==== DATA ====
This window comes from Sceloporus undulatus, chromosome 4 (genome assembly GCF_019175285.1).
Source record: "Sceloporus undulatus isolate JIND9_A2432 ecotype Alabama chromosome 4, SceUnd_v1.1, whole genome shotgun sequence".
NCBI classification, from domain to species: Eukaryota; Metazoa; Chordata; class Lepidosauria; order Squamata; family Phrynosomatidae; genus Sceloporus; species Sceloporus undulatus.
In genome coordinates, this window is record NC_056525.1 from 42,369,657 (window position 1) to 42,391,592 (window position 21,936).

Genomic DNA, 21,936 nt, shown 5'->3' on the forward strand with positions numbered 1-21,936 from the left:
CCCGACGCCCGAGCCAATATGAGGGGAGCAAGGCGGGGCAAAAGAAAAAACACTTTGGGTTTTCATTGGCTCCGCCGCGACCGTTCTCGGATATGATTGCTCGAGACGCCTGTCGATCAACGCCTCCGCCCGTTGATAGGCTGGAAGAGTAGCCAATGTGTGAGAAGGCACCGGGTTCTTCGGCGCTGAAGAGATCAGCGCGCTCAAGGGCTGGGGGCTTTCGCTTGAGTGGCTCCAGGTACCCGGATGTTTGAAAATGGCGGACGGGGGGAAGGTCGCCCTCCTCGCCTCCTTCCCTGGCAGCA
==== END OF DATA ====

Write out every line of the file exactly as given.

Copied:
This window comes from Sceloporus undulatus, chromosome 4 (genome assembly GCF_019175285.1).
Source record: "Sceloporus undulatus isolate JIND9_A2432 ecotype Alabama chromosome 4, SceUnd_v1.1, whole genome shotgun sequence".
NCBI classification, from domain to species: Eukaryota; Metazoa; Chordata; class Lepidosauria; order Squamata; family Phrynosomatidae; genus Sceloporus; species Sceloporus undulatus.
In genome coordinates, this window is record NC_056525.1 from 42,369,657 (window position 1) to 42,391,592 (window position 21,936).

Genomic DNA, 21,936 nt, shown 5'->3' on the forward strand with positions numbered 1-21,936 from the left:
CCCGACGCCCGAGCCAATATGAGGGGAGCAAGGCGGGGCAAAAGAAAAAACACTTTGGGTTTTCATTGGCTCCGCCGCGACCGTTCTCGGATATGATTGCTCGAGACGCCTGTCGATCAACGCCTCCGCCCGTTGATAGGCTGGAAGAGTAGCCAATGTGTGAGAAGGCACCGGGTTCTTCGGCGCTGAAGAGATCAGCGCGCTCAAGGGCTGGGGGCTTTCGCTTGAGTGGCTCCAGGTACCCGGATGTTTGAAAATGGCGGACGGGGGGAAGGTCGCCCTCCTCGCCTCCTTCCCTGGCAGCA